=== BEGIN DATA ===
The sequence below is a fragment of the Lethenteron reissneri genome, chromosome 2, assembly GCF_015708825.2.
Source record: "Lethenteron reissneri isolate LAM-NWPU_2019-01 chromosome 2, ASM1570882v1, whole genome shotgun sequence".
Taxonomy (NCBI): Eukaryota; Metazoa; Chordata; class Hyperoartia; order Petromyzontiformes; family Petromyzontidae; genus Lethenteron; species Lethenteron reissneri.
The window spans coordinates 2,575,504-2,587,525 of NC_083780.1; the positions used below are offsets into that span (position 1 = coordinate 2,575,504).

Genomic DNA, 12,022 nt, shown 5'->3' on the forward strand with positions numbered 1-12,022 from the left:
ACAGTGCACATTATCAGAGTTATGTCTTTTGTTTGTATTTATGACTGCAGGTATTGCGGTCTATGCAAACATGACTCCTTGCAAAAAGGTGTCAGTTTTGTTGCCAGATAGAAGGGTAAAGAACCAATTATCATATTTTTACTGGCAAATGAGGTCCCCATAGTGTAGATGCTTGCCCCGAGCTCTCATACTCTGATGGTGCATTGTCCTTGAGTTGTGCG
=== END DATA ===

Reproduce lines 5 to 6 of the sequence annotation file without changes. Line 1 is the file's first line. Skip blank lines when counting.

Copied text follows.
Genomic DNA, 12,022 nt, shown 5'->3' on the forward strand with positions numbered 1-12,022 from the left:
ACAGTGCACATTATCAGAGTTATGTCTTTTGTTTGTATTTATGACTGCAGGTATTGCGGTCTATGCAAACATGACTCCTTGCAAAAAGGTGTCAGTTTTGTTGCCAGATAGAAGGGTAAAGAACCAATTATCATATTTTTACTGGCAAATGAGGTCCCCATAGTGTAGATGCTTGCCCCGAGCTCTCATACTCTGATGGTGCATTGTCCTTGAGTTGTGCG